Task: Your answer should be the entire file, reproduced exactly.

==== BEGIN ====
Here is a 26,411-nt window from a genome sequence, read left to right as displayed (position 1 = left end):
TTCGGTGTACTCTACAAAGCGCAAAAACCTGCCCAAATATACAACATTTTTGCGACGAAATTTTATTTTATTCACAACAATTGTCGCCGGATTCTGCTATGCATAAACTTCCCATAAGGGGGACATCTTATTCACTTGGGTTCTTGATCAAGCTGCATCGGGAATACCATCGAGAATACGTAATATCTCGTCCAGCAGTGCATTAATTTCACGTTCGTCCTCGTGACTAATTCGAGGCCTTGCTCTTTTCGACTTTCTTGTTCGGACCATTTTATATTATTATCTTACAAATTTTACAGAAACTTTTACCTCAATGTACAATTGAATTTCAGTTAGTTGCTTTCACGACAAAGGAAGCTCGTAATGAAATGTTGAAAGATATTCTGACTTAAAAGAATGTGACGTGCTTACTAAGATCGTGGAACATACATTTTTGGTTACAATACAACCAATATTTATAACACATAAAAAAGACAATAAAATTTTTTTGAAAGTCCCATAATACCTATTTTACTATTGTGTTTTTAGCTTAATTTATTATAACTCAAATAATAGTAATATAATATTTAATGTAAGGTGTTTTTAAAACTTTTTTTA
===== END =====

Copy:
Here is a 26,411-nt window from a genome sequence, read left to right as displayed (position 1 = left end):
TTCGGTGTACTCTACAAAGCGCAAAAACCTGCCCAAATATACAACATTTTTGCGACGAAATTTTATTTTATTCACAACAATTGTCGCCGGATTCTGCTATGCATAAACTTCCCATAAGGGGGACATCTTATTCACTTGGGTTCTTGATCAAGCTGCATCGGGAATACCATCGAGAATACGTAATATCTCGTCCAGCAGTGCATTAATTTCACGTTCGTCCTCGTGACTAATTCGAGGCCTTGCTCTTTTCGACTTTCTTGTTCGGACCATTTTATATTATTATCTTACAAATTTTACAGAAACTTTTACCTCAATGTACAATTGAATTTCAGTTAGTTGCTTTCACGACAAAGGAAGCTCGTAATGAAATGTTGAAAGATATTCTGACTTAAAAGAATGTGACGTGCTTACTAAGATCGTGGAACATACATTTTTGGTTACAATACAACCAATATTTATAACACATAAAAAAGACAATAAAATTTTTTTGAAAGTCCCATAATACCTATTTTACTATTGTGTTTTTAGCTTAATTTATTATAACTCAAATAATAGTAATATAATATTTAATGTAAGGTGTTTTTAAAACTTTTTTTA